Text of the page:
Costa Rica
Osa

Here you’ll find travel reports about Osa. Discover travel destinations in Costa Rica of travelers writing a travel blog on FindPenguins.

46 travelers at this place:

  • Day142

    Uvita, Pacific coast

    January 26, 2017 in Costa Rica

    Yesterday we moved on from Monteverde to Uvita, on the Southern, Pacific, coast of Costa Rica. The journey took about 5 hours but we saw plenty along the way, including vultures and other birds of prey, palm plantations and some massive crocodiles - lots of them! Our accommodation here is nice enough - large room, outside cooking facilities and a small pool - but it is more isolated than we'd expected and quite difficult to get anywhere without a car. Our main reason for coming to this area was to go whale watching but we were informed when we arrived that there are actually no whales here at the moment, so we're a bit gutted about that.... We have ended up hiring a car for a few days, to at least enable us to see some of the surrounding area whilst we're here. Laura is driving and it's an "interesting" driving experience, with only the main roads being made up and most of the minor roads being more like bumpy dirt tracks - plus the idea of road signs does not seem to have caught on here very much at all! This afternoon we went to Cascadas Verde - some waterfalls with pools where you could swim - it was a bit of a treacherous walk down with Solana and she was reluctant to go - but once we got there she loved swimming in the river and didn't want to get out! Afterwards we went for a walk along the beach, which looked and felt very tropical. The temperature here is much higher than in Monteverde - temps in early 30s C.Read more

  • Day143

    Last day on the Pacific coast

    January 27, 2017 in Costa Rica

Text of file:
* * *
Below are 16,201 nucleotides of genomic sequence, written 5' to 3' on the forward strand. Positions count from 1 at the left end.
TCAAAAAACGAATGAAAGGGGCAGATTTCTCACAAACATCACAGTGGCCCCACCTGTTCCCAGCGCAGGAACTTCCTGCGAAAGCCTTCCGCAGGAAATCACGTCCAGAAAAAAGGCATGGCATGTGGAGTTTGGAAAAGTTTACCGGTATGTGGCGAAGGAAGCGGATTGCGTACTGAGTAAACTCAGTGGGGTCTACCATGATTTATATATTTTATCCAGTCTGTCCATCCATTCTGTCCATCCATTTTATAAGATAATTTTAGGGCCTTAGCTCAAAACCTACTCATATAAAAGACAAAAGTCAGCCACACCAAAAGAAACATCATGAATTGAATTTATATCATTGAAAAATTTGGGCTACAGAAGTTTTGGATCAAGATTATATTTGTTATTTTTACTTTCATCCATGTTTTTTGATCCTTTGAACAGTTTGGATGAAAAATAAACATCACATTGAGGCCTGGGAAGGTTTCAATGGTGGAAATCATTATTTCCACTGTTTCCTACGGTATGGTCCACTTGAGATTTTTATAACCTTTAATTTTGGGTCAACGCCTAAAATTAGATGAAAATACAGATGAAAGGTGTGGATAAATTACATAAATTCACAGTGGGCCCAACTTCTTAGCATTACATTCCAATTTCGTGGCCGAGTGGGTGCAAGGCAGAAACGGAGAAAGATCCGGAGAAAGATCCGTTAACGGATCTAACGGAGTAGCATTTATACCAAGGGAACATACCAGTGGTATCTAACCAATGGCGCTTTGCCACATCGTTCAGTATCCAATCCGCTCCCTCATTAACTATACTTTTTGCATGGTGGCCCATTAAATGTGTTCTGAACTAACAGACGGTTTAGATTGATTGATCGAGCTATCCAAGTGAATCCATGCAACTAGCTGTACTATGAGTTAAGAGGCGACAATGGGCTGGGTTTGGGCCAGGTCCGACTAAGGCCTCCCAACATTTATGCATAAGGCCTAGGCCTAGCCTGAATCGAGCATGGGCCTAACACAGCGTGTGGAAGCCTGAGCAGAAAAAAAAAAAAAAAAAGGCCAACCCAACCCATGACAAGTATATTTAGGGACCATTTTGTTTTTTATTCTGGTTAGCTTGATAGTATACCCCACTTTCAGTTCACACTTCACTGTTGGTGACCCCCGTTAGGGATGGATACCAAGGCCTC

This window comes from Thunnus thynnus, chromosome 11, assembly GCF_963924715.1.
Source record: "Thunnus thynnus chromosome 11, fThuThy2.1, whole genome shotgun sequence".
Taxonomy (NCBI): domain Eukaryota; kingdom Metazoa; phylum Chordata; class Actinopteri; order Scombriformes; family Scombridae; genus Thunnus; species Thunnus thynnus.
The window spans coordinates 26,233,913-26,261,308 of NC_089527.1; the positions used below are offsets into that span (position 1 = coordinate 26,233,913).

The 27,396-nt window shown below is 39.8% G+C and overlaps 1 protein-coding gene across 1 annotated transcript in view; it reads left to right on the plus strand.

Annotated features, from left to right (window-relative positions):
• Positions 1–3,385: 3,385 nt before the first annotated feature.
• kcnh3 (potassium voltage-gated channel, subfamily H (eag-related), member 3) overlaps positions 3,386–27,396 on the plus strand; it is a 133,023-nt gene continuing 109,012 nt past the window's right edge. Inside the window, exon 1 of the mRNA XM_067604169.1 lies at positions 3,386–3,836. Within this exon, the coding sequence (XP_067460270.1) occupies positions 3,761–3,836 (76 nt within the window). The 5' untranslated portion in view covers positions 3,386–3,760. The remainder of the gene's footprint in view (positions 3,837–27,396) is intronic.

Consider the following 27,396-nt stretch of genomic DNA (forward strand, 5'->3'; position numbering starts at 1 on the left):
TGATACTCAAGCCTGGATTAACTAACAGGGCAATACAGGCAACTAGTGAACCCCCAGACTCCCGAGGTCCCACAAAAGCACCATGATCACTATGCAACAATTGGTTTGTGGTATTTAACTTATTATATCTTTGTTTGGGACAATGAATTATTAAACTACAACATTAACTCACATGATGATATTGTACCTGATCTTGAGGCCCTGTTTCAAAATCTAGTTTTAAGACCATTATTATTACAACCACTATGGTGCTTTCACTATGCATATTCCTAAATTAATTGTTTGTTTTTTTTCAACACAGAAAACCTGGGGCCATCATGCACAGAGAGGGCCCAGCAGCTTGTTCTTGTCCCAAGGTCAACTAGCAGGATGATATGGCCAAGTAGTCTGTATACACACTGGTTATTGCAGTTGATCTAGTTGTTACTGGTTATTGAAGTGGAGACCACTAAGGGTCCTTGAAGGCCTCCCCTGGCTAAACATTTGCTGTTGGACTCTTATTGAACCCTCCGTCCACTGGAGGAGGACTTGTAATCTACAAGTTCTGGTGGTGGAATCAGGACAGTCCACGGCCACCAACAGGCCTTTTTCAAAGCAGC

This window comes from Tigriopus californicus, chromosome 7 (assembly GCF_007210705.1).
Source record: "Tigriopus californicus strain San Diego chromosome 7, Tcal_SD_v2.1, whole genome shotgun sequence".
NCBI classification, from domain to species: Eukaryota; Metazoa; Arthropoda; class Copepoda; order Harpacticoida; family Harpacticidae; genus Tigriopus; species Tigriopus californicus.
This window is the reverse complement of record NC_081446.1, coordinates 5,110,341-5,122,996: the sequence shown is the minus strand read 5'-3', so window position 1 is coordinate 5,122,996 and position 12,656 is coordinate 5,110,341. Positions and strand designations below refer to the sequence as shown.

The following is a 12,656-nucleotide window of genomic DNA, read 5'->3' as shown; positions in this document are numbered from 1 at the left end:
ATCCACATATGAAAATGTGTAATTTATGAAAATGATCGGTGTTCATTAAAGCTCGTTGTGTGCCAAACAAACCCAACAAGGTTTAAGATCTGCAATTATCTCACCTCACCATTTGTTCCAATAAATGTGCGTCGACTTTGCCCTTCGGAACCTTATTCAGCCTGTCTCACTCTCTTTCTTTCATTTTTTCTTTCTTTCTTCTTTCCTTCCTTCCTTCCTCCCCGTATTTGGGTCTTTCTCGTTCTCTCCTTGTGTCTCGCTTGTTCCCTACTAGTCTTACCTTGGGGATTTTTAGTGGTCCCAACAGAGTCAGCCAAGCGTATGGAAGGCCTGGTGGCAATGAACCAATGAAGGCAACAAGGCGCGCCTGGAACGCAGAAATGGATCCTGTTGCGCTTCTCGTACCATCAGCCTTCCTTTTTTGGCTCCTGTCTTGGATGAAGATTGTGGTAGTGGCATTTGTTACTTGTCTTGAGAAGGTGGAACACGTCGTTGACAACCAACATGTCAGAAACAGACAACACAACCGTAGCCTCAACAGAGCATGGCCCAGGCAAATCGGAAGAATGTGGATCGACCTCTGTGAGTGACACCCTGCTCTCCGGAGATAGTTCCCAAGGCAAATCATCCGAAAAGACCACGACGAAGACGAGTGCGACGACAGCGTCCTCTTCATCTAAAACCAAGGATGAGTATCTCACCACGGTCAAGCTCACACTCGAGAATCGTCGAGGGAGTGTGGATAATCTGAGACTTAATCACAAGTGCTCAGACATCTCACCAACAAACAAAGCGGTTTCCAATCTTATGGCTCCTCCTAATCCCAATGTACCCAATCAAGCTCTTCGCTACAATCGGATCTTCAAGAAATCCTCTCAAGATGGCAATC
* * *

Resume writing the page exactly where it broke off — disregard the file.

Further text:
After a shaky start in Uvita and a lack of whales, we had a great day today and have decided that we do like the place after all! This morning we went to Playa Ventanas. We had to drive through a river to get there (luckily the car we've hired has 4WD!) but it's a lovely beach, with caves that you can walk into at low tide. We managed to time our visit right and could walk into the gloomy caves, see the waves coming in, tiny crabs and crustaceans like giant woodlice climbing the walls - very spectacular. There was also a river flowing into the sea, which was lovely to swim in after a dip in the Pacific, cool and got rid the sand in places you don't want sand! This afternoon, when the weather was a bit cooler, we went to the beach at National Park Marino Ballena, which has a sand spit in the shape of a whale's tail at low tide. We didn't time our visit here quite as well but did enjoy a long walk along the beach fringed with palm trees and dotted with plenty of tiny hermit crabs. This time, we had to walk through a river (happily only knee height) to get to the whale's tail bit! This evening we ate out at a local restaurant - more rice & beans, this time with fish. Costa Rica is more expensive than we were expecting - we are going over budget most days, so we've been staying in some places with cooking facilities and making our own food. Pasta & tuna is wearing a bit thin now though, so even the rice and beans was a welcome "change"! Here the currency is called Colones and the current exchange rate is about 680 to the GBP, so we're having to get better at large numbers in Spanish quickly.... Tomorrow we head North towards the capital city, San Jose - the road signs here are terrible, so I hope we know the way (cue the song!). We have nowhere sorted to stay for tomorrow night yet, so wish us luck....Read more